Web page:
Issue: Should employers be required to provide healthcare insurance for all full-time employees?
All Employers Should Provide Affordable Healthcare Coverage
By: Anthony M. Marlon, M.D.
As the world’s last remaining superpower, the United States continues to boast economic advantages that no other country can claim. However, one of the most challenging sociopolitical issues in this country continues to be the plight of the uninsured. According to the U.S. Census Bureau, nearly 15 percent of Americans are without healthcare insurance. In Nevada, 16 percent have no coverage. Of those with coverage, nearly 50 percent are recipients of government health benefits: Medicare for the senior and disabled populations, Medicaid for the poor, or veterans’ benefits for our former fighting men and women, among others. The remaining 50 percent with coverage receive their benefits from their employers, through fully-insured or self-insured plans.
Lost in these statistics is the fact that approximately 70 percent of the uninsured are engaged in either part- or full-time employment. Is it unreasonable to expect that employers provide healthcare benefits to their employees? Not only do I believe it to be reasonable, I believe it is a fundamental expectation of our employer-based system. For too long, many smaller employers in this country have avoided the obligations of their larger counterparts. By not offering at least moderately comparable benefit packages, small employers minimize the rewards for their employees – many of whom are key to growing and building those businesses.
The argument is often made that providing healthcare benefits in today’s economy is cost-prohibitive. While it is certainly true that the cost to provide healthcare is increasing, there are a variety of affordable options that can provide basic levels of coverage without compromising profitability. Many chambers of commerce, including the one in Las Vegas, offer basic healthcare benefit packages to small businesses as a value-added component of membership. Many healthcare insurers throughout the country offer lower-cost health plans, often with variable levels of cost sharing among employer and employees.
It is time to begin a dialogue on a business model that mandates employers provide healthcare insurance to their employees. Fundamentally, America operates on an employer-based system, yet we have wide gaps in benefits available to our workers. By mandating that all employers provide some basic level of affordable healthcare coverage, we will make tremendous strides in solving this perplexing and ongoing problem of the uninsured.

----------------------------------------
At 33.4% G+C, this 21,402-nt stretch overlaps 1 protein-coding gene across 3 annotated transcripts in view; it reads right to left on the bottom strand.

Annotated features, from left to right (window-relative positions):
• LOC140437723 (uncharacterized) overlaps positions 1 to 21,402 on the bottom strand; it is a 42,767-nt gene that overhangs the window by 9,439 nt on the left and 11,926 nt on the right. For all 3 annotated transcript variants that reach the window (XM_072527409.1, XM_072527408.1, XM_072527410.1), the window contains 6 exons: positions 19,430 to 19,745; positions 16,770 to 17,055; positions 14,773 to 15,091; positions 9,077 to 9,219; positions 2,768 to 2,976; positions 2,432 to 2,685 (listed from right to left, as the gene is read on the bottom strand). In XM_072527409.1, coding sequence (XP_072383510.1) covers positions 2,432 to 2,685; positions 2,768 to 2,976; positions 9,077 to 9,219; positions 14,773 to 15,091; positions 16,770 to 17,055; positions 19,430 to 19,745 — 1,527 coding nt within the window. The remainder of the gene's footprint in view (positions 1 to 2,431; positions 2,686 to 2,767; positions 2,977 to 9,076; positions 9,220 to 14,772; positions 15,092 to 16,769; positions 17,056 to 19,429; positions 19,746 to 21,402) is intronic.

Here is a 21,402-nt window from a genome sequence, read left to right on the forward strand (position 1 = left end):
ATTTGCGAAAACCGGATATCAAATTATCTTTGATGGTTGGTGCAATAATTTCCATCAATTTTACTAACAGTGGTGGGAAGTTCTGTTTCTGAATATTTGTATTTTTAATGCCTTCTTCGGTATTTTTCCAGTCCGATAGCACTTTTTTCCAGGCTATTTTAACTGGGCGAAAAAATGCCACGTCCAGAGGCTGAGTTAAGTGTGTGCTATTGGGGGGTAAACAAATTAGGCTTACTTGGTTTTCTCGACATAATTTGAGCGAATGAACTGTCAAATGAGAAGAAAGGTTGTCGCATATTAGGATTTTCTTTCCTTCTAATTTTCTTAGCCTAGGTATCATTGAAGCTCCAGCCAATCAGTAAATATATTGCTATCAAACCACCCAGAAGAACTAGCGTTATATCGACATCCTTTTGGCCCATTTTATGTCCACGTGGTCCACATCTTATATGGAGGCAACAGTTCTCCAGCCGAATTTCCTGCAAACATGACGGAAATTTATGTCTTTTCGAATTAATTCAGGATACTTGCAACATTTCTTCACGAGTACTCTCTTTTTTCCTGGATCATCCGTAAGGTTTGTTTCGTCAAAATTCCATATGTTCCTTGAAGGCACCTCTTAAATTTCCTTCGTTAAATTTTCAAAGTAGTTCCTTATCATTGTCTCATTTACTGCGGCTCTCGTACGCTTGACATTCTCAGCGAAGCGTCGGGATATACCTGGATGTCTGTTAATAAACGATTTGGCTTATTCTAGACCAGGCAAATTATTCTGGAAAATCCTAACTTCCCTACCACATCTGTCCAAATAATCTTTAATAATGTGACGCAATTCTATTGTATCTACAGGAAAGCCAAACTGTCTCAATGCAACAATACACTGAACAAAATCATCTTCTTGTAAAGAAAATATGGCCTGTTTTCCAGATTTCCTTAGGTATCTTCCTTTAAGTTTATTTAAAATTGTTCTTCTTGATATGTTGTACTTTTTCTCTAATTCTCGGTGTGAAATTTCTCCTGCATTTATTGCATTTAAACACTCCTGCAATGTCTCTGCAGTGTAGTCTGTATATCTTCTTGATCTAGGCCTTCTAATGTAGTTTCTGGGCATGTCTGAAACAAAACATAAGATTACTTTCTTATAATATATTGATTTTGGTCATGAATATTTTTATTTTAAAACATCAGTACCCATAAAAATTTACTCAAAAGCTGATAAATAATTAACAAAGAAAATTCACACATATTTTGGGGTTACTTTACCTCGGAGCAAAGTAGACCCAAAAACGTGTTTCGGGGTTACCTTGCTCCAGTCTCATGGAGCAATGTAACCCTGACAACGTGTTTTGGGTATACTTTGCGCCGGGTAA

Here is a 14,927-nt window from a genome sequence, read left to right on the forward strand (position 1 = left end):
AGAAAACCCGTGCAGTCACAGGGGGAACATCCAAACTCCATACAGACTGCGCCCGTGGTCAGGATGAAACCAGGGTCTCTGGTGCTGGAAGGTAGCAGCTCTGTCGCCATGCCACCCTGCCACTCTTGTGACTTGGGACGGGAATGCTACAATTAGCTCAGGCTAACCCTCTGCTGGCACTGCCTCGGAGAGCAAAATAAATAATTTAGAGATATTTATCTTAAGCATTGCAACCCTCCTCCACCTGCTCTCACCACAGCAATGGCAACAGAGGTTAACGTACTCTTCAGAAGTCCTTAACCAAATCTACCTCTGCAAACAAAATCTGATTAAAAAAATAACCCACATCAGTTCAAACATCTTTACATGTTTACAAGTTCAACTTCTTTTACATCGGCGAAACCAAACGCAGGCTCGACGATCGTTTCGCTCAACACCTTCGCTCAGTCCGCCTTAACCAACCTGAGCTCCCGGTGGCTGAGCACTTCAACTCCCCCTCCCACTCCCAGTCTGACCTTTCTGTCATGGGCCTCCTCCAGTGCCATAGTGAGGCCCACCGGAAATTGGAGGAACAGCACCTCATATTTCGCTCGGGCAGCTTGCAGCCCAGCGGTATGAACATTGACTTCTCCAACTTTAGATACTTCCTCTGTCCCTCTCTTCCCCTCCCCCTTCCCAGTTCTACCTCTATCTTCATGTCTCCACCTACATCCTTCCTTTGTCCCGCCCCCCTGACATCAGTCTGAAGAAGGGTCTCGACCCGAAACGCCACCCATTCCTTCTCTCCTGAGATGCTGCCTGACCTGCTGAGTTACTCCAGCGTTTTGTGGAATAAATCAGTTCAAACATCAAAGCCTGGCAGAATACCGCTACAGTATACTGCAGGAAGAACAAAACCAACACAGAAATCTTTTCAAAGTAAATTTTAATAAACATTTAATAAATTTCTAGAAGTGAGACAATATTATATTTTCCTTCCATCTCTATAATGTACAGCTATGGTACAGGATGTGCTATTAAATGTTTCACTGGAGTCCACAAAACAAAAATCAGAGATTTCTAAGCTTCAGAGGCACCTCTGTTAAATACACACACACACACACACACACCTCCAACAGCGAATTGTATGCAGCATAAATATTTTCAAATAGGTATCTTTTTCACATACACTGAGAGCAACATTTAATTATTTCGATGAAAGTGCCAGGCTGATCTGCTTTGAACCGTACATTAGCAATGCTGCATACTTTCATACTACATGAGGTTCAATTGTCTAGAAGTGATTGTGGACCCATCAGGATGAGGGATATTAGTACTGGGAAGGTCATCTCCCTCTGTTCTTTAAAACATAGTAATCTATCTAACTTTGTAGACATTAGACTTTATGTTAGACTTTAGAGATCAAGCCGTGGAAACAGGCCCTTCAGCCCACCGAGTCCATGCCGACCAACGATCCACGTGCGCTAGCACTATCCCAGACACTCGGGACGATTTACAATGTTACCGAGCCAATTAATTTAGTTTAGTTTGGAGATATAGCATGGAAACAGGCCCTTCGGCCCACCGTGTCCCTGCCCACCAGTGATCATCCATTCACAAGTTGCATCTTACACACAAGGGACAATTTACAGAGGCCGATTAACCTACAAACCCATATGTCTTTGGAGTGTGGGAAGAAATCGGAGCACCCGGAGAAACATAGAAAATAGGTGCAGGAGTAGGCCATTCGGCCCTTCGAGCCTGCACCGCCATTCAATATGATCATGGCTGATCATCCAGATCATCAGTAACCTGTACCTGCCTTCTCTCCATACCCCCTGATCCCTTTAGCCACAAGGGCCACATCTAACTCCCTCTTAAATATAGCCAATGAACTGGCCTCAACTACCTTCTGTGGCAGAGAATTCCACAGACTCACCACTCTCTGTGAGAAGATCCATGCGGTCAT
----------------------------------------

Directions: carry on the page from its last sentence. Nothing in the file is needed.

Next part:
Small Businesses Need Affordable Options
By: Randy Robison
Should small business owners be required to provide healthcare insurance for their full-time employees? The debate raised by this question has been raging for decades throughout the country, as well as here in Nevada. The National Federation of Independent Business (NFIB) believes that business owners should provide basic coverage for their employees, but it has become more and more difficult for small businesses to afford to do so.
For over 30 years, employers of all sizes have been the targets of government-mandated employee healthcare benefit legislation. Initially, such mandates were limited in scope and meant to truly provide a basic level of coverage for employees. This not only made good health sense – it made good business sense. However, over the last several decades, the list of mandated benefits has continued to grow at an alarming rate, both in number and scope. The result? The skyrocketing cost of healthcare insurance has climbed steadily to the top of the list of small business concerns. This not only threatens the health of employees; it threatens the health – and survival – of small businesses.
The solution, however, is not an outright repeal of all healthcare benefits. Rather, the solution is providing a mechanism for allowing small businesses to compete with their big-business counterparts on the cost and availability of healthcare insurance for their employees. One such method now being considered in Congress is to allow for Association Health Plans, or AHPs. AHPs would allow small business owners to band together across state lines through their membership in bona-fide associations (like NFIB) to purchase healthcare insurance for their families and employees. By joining together, small employers will enjoy greater bargaining power, economies of scale and administrative efficiencies. In this way, AHPs will level the playing field and give participating small employers the same advantages as Fortune 500 companies and unions.
AHPs will make healthcare insurance more affordable for small employers. In fact, according to the Congressional Budget Office, AHPs would save small business owners and their employees as much as 25 percent on their healthcare insurance. Because healthcare insurance will be more affordable and more available, more small firms will provide it their employees and families. In short, AHPs make good health sense and good business sense.